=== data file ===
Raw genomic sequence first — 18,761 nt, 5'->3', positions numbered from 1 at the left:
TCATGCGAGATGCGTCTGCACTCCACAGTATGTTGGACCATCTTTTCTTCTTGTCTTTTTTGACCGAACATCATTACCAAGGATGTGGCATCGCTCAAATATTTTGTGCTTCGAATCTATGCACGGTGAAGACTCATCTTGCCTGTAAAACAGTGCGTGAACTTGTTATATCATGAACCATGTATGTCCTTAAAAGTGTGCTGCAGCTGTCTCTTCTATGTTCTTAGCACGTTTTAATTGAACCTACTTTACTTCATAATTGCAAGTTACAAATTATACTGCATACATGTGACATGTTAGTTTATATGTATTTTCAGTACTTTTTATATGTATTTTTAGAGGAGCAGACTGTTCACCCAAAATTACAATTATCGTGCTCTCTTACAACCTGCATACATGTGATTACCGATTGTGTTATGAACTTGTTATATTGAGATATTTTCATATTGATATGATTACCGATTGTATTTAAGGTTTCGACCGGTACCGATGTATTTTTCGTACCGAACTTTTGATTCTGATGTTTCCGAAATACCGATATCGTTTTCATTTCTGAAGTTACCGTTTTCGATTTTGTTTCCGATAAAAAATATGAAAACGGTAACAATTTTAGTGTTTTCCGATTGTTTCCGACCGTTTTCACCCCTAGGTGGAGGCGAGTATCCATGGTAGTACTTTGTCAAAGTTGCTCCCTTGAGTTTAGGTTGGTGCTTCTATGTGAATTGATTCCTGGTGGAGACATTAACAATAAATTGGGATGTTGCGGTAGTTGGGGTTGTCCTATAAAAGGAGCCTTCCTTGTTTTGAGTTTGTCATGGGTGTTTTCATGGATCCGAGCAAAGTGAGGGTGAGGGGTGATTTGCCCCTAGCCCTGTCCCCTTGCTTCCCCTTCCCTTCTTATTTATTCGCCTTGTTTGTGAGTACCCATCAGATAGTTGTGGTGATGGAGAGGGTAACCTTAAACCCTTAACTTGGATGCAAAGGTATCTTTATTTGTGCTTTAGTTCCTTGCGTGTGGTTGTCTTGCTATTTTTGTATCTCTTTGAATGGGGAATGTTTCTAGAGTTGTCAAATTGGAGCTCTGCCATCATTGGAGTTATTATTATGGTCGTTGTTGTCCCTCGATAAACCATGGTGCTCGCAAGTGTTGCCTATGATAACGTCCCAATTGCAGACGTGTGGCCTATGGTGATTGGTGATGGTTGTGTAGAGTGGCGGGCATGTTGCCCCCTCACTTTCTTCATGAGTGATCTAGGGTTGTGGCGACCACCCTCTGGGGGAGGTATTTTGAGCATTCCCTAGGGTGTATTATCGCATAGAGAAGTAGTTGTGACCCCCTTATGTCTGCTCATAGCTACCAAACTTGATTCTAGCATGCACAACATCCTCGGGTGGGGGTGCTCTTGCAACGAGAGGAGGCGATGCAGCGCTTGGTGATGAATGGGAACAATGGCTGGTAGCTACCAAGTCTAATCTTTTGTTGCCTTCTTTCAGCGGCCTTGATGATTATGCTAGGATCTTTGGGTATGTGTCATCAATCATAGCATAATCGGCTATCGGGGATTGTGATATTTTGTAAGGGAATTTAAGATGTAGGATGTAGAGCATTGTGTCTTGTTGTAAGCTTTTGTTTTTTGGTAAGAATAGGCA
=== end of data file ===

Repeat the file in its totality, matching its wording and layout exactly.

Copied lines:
Raw genomic sequence first — 18,761 nt, 5'->3', positions numbered from 1 at the left:
TCATGCGAGATGCGTCTGCACTCCACAGTATGTTGGACCATCTTTTCTTCTTGTCTTTTTTGACCGAACATCATTACCAAGGATGTGGCATCGCTCAAATATTTTGTGCTTCGAATCTATGCACGGTGAAGACTCATCTTGCCTGTAAAACAGTGCGTGAACTTGTTATATCATGAACCATGTATGTCCTTAAAAGTGTGCTGCAGCTGTCTCTTCTATGTTCTTAGCACGTTTTAATTGAACCTACTTTACTTCATAATTGCAAGTTACAAATTATACTGCATACATGTGACATGTTAGTTTATATGTATTTTCAGTACTTTTTATATGTATTTTTAGAGGAGCAGACTGTTCACCCAAAATTACAATTATCGTGCTCTCTTACAACCTGCATACATGTGATTACCGATTGTGTTATGAACTTGTTATATTGAGATATTTTCATATTGATATGATTACCGATTGTATTTAAGGTTTCGACCGGTACCGATGTATTTTTCGTACCGAACTTTTGATTCTGATGTTTCCGAAATACCGATATCGTTTTCATTTCTGAAGTTACCGTTTTCGATTTTGTTTCCGATAAAAAATATGAAAACGGTAACAATTTTAGTGTTTTCCGATTGTTTCCGACCGTTTTCACCCCTAGGTGGAGGCGAGTATCCATGGTAGTACTTTGTCAAAGTTGCTCCCTTGAGTTTAGGTTGGTGCTTCTATGTGAATTGATTCCTGGTGGAGACATTAACAATAAATTGGGATGTTGCGGTAGTTGGGGTTGTCCTATAAAAGGAGCCTTCCTTGTTTTGAGTTTGTCATGGGTGTTTTCATGGATCCGAGCAAAGTGAGGGTGAGGGGTGATTTGCCCCTAGCCCTGTCCCCTTGCTTCCCCTTCCCTTCTTATTTATTCGCCTTGTTTGTGAGTACCCATCAGATAGTTGTGGTGATGGAGAGGGTAACCTTAAACCCTTAACTTGGATGCAAAGGTATCTTTATTTGTGCTTTAGTTCCTTGCGTGTGGTTGTCTTGCTATTTTTGTATCTCTTTGAATGGGGAATGTTTCTAGAGTTGTCAAATTGGAGCTCTGCCATCATTGGAGTTATTATTATGGTCGTTGTTGTCCCTCGATAAACCATGGTGCTCGCAAGTGTTGCCTATGATAACGTCCCAATTGCAGACGTGTGGCCTATGGTGATTGGTGATGGTTGTGTAGAGTGGCGGGCATGTTGCCCCCTCACTTTCTTCATGAGTGATCTAGGGTTGTGGCGACCACCCTCTGGGGGAGGTATTTTGAGCATTCCCTAGGGTGTATTATCGCATAGAGAAGTAGTTGTGACCCCCTTATGTCTGCTCATAGCTACCAAACTTGATTCTAGCATGCACAACATCCTCGGGTGGGGGTGCTCTTGCAACGAGAGGAGGCGATGCAGCGCTTGGTGATGAATGGGAACAATGGCTGGTAGCTACCAAGTCTAATCTTTTGTTGCCTTCTTTCAGCGGCCTTGATGATTATGCTAGGATCTTTGGGTATGTGTCATCAATCATAGCATAATCGGCTATCGGGGATTGTGATATTTTGTAAGGGAATTTAAGATGTAGGATGTAGAGCATTGTGTCTTGTTGTAAGCTTTTGTTTTTTGGTAAGAATAGGCA